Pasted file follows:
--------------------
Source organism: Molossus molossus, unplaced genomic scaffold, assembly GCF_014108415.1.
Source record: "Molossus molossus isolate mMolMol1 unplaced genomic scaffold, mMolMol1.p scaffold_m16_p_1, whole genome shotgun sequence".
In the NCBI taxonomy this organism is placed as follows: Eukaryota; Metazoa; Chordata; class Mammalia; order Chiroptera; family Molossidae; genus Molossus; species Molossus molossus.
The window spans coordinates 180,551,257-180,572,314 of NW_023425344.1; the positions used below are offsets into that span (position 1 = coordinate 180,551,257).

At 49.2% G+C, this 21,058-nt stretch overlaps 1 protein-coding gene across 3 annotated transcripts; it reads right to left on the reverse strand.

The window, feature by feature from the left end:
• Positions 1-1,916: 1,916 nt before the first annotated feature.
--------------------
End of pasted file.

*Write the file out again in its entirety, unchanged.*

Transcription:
Source organism: Molossus molossus, unplaced genomic scaffold, assembly GCF_014108415.1.
Source record: "Molossus molossus isolate mMolMol1 unplaced genomic scaffold, mMolMol1.p scaffold_m16_p_1, whole genome shotgun sequence".
In the NCBI taxonomy this organism is placed as follows: Eukaryota; Metazoa; Chordata; class Mammalia; order Chiroptera; family Molossidae; genus Molossus; species Molossus molossus.
The window spans coordinates 180,551,257-180,572,314 of NW_023425344.1; the positions used below are offsets into that span (position 1 = coordinate 180,551,257).

At 49.2% G+C, this 21,058-nt stretch overlaps 1 protein-coding gene across 3 annotated transcripts; it reads right to left on the reverse strand.

The window, feature by feature from the left end:
• Positions 1-1,916: 1,916 nt before the first annotated feature.